Author G. Van Der WaldtSource: Journal of Public Administration 42, pp 622 –637 (2007)More Less
This article maintains that the implementation of Service Delivery Improvement Plans (White Paper on Transforming Public Service Delivery, 1997) could significantly be enhanced by gaining an understanding of public institutions' core processes. A process is seen as a series of activities with an input and an output with the purpose to achieve institutional strategic objectives. By profiling the DNA (layers of primary and secondary organisational processes) of public institutions, continuous process improvement initiatives would lead to more effective service delivery. To establish a baseline (current situation) it is argued that more emphasis should be placed on profiling the whole institution (macro, meso and micro institutional variables) to better understand implementation challenges such as structure, social and historical context, systems, resource utilisation, capacities, politics and culture. It is proposed that a formal organisational profile (OP) methodology be followed by public managers on strategic, tactical and operational levels to obtain a more balanced framework for identifying key variables which may impact on service delivery. OP methodology should answer the "Where are we now?"-question and profile processes, and strategic considerations from qualitative as well as statistical data. The article concludes by calling for more effort to be focused on developing more comprehensive and integrated approaches to analyse organisational processes associated with the implementation of service delivery initiatives.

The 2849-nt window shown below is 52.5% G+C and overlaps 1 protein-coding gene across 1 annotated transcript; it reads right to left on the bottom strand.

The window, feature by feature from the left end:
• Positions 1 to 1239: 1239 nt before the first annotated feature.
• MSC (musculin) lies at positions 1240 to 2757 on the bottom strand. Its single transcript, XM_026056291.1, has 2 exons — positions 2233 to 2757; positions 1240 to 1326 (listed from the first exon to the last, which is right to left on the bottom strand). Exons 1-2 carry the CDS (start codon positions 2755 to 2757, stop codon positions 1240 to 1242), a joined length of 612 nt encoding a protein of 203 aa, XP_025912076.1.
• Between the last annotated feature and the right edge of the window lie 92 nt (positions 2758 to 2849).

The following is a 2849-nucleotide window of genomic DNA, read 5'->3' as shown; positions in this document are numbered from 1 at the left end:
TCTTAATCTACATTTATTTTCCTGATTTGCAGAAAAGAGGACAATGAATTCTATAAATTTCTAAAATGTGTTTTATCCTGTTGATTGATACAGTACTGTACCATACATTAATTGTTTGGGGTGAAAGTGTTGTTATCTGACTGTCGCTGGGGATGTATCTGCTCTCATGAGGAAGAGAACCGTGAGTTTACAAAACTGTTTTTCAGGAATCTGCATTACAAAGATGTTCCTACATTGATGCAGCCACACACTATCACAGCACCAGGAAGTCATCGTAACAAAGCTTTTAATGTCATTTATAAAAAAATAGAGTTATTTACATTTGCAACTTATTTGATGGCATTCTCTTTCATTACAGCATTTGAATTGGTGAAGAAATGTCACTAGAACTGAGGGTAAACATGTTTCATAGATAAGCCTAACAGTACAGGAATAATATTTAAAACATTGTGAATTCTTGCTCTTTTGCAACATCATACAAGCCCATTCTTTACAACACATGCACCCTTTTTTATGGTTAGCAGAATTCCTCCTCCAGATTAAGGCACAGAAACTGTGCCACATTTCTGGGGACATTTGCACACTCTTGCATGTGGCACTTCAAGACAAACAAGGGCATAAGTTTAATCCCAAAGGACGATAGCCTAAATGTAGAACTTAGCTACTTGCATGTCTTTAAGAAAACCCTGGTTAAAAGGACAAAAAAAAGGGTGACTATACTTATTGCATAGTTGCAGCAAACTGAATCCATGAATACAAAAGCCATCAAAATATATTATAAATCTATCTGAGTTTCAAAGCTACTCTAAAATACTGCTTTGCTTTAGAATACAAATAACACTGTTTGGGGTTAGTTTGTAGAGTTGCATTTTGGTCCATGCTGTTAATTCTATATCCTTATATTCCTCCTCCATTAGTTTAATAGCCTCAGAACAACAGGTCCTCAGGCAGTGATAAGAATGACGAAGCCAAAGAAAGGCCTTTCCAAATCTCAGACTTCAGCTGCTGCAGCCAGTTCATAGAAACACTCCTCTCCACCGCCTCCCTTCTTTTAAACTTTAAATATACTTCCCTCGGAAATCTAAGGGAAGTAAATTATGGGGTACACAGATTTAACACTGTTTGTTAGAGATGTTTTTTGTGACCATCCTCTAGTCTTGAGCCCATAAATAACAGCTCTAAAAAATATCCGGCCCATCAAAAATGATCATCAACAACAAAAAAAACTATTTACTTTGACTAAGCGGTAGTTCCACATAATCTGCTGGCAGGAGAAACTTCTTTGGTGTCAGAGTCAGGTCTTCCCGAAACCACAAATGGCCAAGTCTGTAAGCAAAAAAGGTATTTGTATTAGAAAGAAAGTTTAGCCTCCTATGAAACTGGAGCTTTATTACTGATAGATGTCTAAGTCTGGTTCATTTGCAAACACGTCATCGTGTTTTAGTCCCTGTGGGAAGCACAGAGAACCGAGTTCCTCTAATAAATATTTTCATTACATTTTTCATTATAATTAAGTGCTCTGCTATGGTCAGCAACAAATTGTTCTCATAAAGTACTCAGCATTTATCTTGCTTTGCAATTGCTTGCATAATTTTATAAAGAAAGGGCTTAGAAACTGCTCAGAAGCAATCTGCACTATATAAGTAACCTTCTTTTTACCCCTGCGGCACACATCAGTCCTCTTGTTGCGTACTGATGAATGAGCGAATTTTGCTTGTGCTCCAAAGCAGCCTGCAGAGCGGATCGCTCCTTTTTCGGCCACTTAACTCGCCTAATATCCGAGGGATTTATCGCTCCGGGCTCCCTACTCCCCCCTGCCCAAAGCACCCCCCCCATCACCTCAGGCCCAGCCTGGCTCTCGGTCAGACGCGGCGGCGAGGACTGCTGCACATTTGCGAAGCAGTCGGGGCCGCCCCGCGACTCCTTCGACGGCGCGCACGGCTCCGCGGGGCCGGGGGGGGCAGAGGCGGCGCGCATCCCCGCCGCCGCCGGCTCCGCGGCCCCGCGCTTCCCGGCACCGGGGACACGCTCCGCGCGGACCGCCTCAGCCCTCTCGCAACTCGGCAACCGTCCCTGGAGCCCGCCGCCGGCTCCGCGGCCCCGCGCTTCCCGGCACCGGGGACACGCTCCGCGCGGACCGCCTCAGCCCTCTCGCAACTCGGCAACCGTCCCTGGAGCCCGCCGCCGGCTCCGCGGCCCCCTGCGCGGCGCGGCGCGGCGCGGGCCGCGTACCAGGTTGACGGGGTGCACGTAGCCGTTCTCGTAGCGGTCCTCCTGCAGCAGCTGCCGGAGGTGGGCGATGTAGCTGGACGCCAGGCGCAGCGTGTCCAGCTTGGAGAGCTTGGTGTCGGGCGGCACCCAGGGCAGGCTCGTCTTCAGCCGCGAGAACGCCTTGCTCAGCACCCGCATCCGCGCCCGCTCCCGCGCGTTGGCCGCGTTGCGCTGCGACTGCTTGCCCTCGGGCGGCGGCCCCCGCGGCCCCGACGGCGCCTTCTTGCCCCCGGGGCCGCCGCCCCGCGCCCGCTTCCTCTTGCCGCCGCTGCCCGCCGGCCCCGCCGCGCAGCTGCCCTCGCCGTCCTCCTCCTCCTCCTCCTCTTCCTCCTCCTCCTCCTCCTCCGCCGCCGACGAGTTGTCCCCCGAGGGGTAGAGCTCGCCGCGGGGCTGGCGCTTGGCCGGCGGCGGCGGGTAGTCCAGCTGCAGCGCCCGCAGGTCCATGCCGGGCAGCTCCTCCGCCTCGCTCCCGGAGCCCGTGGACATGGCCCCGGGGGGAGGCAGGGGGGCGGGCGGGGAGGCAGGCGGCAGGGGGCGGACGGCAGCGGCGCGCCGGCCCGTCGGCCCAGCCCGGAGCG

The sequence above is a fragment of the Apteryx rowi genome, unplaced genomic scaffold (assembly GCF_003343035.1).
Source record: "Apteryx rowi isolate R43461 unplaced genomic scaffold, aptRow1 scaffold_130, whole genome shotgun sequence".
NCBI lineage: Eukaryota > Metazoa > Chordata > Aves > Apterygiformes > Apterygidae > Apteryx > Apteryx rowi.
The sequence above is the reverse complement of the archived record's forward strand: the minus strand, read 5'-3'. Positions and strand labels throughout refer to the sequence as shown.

Source: Journal of Public Administration 42, pp 638 –649 (2007)More Less
The wave of administrative reforms that has been sweeping through modern governments around the globe brought about serious questions regarding the essence of democratic governance. At the centre of these reform initiatives, some brought about voluntarily while others through compliance with international demands, the emphasis has been the criticisms levelled against administrative capacity and effectiveness of government agencies as the main impediments of accelerated and sustainable service delivery. Advocacy of these reforms is highly reliant on the decentralisation of authority to lower levels of the hierarchical structure, giving public managers more discretionary powers and adoption of entrepreneurial practices with the view to improve the performance of public organisations. On the contrary, while these aspects have been deemed desirable and necessary, issues pertaining to accountability have been accorded the rhetorical centre stage. This article seeks to interrogate whether the accountability arrangements that are advocated by proponents of administrative reforms have the ingredients of democratic ethos.
Revitalising accountability in public management reform : issues and challenges for developing countriesSource: Journal of Public Administration 42, pp 650 –663 (2007)More Less